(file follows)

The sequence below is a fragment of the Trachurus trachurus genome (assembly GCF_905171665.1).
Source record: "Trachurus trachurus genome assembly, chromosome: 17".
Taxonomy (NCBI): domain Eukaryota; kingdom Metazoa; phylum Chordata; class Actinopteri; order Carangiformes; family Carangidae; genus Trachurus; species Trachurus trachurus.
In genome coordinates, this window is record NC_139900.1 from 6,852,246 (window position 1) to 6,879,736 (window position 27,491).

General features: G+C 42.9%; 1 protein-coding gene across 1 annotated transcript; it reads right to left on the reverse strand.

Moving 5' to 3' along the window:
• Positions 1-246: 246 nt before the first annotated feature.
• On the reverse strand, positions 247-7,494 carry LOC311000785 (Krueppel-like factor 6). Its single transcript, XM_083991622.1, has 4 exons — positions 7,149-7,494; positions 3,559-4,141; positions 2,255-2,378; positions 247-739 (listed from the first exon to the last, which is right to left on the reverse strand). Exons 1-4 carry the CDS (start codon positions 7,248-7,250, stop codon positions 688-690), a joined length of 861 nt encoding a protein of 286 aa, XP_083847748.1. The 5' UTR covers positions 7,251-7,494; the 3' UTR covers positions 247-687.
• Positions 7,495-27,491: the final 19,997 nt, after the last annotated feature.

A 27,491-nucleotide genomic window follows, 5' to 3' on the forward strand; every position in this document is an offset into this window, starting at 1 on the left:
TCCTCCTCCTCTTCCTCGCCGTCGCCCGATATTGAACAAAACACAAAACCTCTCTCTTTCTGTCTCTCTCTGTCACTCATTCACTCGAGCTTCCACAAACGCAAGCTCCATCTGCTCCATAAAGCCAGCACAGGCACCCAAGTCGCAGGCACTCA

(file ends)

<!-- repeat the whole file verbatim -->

The sequence below is a fragment of the Trachurus trachurus genome (assembly GCF_905171665.1).
Source record: "Trachurus trachurus genome assembly, chromosome: 17".
Taxonomy (NCBI): domain Eukaryota; kingdom Metazoa; phylum Chordata; class Actinopteri; order Carangiformes; family Carangidae; genus Trachurus; species Trachurus trachurus.
In genome coordinates, this window is record NC_139900.1 from 6,852,246 (window position 1) to 6,879,736 (window position 27,491).

General features: G+C 42.9%; 1 protein-coding gene across 1 annotated transcript; it reads right to left on the reverse strand.

Moving 5' to 3' along the window:
• Positions 1-246: 246 nt before the first annotated feature.
• On the reverse strand, positions 247-7,494 carry LOC311000785 (Krueppel-like factor 6). Its single transcript, XM_083991622.1, has 4 exons — positions 7,149-7,494; positions 3,559-4,141; positions 2,255-2,378; positions 247-739 (listed from the first exon to the last, which is right to left on the reverse strand). Exons 1-4 carry the CDS (start codon positions 7,248-7,250, stop codon positions 688-690), a joined length of 861 nt encoding a protein of 286 aa, XP_083847748.1. The 5' UTR covers positions 7,251-7,494; the 3' UTR covers positions 247-687.
• Positions 7,495-27,491: the final 19,997 nt, after the last annotated feature.

A 27,491-nucleotide genomic window follows, 5' to 3' on the forward strand; every position in this document is an offset into this window, starting at 1 on the left:
TCCTCCTCCTCTTCCTCGCCGTCGCCCGATATTGAACAAAACACAAAACCTCTCTCTTTCTGTCTCTCTCTGTCACTCATTCACTCGAGCTTCCACAAACGCAAGCTCCATCTGCTCCATAAAGCCAGCACAGGCACCCAAGTCGCAGGCACTCA